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Commentary: We must stamp out Democrat insurrection
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Commentary: We must stamp out Democrat insurrection

Democracy is under attack. Again.

The House of Representatives worked diligently on Saturday to pass a 45-day continuing resolution to prevent a government shutdown. The House Freedom Caucus refused to support any measure that included funding for the ongoing war in Ukraine. Setting aside that peculiar revolt against the foreign policy blob’s ironclad preference for permanent war, however, it was a fall day in Washington, D.C., indistinguishable from so many others.

Until it wasn’t.

Unbeknownst to those members toiling inside the Capitol — which former Speaker Nancy Pelosi (D-Calif.) once stirringly described as “a temple of our Democracy, of our Constitution, of our highest ideals” — Rep. Jamaal Bowman (D-N.Y.), an enemy of freedom, of decency, of righteousness, conspired to assault the sacred operations of the United States Congress.

Sadly, he succeeded.

At 12:05 p.m., while the House deliberated on the budget resolution, Bowman, in what can only be fairly described as an insurrectionary act of brazen proportions, pulled a fire alarm to put a stop to those deliberations. He was even caught on camera doing so.

While we don’t know, and may never know, why the New York Democrat so brazenly defiled Our DemocracyTM (he claims that he thought that pulling the alarm would open a door), we can speculate that it was because the House seemed poised to refuse to further entangle America in a conflict half a world away that does not directly, or even arguably, implicate any of our core national interests (certainly none that pro-Ukraine fanatics have bothered to identify).

Regardless, Bowman’s conduct falls within the plain text of Section 1512(c)(2) of the United States Code, which provides that “whoever corruptly ... obstructs, influences, or impedes any official proceeding ... shall be fined under this title or imprisoned not more than 20 years, or both” (emphasis added). By pulling the fire alarm in the Cannon House Office Building, thereby forcing an evacuation of the Capitol during an official proceeding of the nation’s highest legislative body, Bowman violated Section 1512 and committed a felony.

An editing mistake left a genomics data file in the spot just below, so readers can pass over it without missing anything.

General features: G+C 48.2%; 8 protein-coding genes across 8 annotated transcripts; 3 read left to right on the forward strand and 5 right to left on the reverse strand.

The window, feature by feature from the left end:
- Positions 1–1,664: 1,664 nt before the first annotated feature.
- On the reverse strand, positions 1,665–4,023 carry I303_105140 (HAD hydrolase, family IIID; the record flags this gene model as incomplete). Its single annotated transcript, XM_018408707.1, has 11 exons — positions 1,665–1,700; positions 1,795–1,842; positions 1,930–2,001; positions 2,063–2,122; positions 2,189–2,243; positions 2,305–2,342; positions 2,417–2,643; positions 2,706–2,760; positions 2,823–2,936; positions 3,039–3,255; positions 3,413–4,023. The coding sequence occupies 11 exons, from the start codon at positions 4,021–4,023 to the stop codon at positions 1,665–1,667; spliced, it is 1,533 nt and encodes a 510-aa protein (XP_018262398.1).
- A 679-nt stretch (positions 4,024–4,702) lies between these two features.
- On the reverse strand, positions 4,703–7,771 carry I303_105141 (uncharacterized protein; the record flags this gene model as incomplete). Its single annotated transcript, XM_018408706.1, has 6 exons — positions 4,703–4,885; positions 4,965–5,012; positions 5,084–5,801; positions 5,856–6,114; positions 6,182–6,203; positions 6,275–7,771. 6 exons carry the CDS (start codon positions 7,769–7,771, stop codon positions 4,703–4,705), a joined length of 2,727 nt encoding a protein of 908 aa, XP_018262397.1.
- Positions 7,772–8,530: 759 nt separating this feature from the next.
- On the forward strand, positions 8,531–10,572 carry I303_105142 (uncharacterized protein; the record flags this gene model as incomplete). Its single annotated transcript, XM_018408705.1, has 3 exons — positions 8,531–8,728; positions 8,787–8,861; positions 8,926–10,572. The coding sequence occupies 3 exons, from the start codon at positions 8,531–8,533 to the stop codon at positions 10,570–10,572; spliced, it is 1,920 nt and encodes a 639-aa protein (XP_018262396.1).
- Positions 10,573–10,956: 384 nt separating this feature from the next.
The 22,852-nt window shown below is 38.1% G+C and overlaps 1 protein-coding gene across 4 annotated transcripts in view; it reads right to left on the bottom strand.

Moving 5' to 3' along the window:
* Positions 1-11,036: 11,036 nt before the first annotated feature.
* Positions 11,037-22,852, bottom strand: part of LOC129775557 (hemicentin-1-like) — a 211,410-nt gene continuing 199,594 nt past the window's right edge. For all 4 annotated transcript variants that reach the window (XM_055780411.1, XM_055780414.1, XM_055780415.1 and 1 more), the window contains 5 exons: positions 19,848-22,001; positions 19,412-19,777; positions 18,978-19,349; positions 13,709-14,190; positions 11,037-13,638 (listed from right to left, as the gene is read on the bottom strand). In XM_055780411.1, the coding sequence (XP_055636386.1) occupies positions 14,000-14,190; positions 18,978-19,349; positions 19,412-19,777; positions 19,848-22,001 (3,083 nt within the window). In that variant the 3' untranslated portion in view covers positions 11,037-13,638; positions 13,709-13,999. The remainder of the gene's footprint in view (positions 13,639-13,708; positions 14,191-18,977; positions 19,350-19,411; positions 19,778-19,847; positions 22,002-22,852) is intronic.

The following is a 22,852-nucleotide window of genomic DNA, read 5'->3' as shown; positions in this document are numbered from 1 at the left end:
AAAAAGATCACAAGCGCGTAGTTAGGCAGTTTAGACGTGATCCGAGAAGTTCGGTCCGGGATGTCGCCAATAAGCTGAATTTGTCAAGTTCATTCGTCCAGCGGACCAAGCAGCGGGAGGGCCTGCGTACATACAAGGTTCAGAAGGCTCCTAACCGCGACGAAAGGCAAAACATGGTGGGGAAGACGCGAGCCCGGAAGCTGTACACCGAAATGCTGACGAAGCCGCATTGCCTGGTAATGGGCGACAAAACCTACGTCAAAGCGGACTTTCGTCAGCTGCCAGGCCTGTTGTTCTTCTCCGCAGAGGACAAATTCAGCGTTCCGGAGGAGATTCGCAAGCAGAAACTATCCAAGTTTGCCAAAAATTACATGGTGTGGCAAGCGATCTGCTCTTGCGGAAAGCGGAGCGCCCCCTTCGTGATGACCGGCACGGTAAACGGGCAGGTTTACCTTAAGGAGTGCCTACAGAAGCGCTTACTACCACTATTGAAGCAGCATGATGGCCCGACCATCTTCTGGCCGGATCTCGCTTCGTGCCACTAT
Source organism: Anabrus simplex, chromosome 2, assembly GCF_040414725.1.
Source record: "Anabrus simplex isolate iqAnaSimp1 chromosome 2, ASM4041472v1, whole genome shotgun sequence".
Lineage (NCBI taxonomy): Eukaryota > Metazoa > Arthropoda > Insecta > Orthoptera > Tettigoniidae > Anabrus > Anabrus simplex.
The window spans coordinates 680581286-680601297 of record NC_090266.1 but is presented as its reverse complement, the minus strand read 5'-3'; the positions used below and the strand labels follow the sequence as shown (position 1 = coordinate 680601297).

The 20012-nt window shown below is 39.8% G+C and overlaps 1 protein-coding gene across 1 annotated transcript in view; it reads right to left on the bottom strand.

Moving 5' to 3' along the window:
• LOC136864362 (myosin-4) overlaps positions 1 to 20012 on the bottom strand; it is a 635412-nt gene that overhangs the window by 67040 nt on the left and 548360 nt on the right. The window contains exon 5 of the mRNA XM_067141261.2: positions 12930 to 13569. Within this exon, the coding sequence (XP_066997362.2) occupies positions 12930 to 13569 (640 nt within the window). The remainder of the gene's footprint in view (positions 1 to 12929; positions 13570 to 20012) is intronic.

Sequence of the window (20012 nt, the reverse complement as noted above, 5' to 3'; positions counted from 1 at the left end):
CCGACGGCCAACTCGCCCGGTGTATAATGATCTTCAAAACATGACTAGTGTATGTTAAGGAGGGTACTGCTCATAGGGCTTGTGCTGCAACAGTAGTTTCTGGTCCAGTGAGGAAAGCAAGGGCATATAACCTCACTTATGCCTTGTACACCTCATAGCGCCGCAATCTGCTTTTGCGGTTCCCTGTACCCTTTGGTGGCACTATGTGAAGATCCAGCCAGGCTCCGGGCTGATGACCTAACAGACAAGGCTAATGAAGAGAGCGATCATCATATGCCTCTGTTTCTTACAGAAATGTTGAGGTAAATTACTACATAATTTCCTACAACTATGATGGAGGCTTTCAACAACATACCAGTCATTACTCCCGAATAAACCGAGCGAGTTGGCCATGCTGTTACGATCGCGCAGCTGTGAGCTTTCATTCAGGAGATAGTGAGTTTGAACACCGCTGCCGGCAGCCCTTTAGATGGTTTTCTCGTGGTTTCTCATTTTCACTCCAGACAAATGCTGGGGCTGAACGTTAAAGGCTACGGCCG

Indeed, that conclusion is compelled by a recent decision from the United States Court of Appeals for the D.C. Circuit, which held, over a dissent from Judge Gregory G. Katsas, that Section 1512 applies to hundreds of January 6 defendants. According to Julie Kelly, who has been ceaselessly reporting on that fateful day and its fallout, at least 320 defendants, including former President Donald J. Trump, have been charged under that same statute.

Simply put, the difference between January 6 and Bowman’s destructive act is one of degree, not of kind. He should be charged under Section 1512. That he is a legislator is irrelevant. Article I, Section 6 of the Constitution says that members of Congress “shall in all Cases, except Treason, Felony and Breach of the Peace, be privileged from Arrest during their Attendance at the Session of their respective Houses.”

Bowman’s act constitutes a felony. At a minimum, he should be indicted and arrested. Pretrial detention, a condition that hundreds of January 6 defendants have been subject to, shouldn’t be out of the question, either.

Fundamentally, the United States is “a government of laws, and not of men.” Attorney General Merrick Garland, testifying before the House Judiciary Committee on September 20, 2023, put it as well as anyone could hope. The Department of Justice’s job, he explained, “is to uphold the rule of law. That means that we apply the same laws to everyone. There is not one set of laws for the powerful and another for the powerless; one for the rich and one for the poor; one for Democrats, another for Republicans.”

Let’s hope that’s true and not just empty rhetoric. If it is true, then we can rest easier knowing separate standards of justice do not exist for “MAGA insurrectionists” and elected officials with “D” next to their names.

If Garland means what he says, then he should direct U.S. Attorney Matthew M. Graves, the man in charge of prosecuting the January 6 cases, to initiate a prosecution against Bowman.

If he won’t, then if and when the Republicans win the White House in 2024, the next attorney general should do so. Our DemocracyTM depends on it.

Deion A. Kathawa is an attorney who hails from America’s heartland. He holds a J.D. from the University of Notre Dame and a B.A. from the University of Michigan-Ann Arbor. He is a 2021 alumnus of the Claremont Institute’s John Marshall Fellowship. Subscribe to his “Sed Kontra” newsletter.

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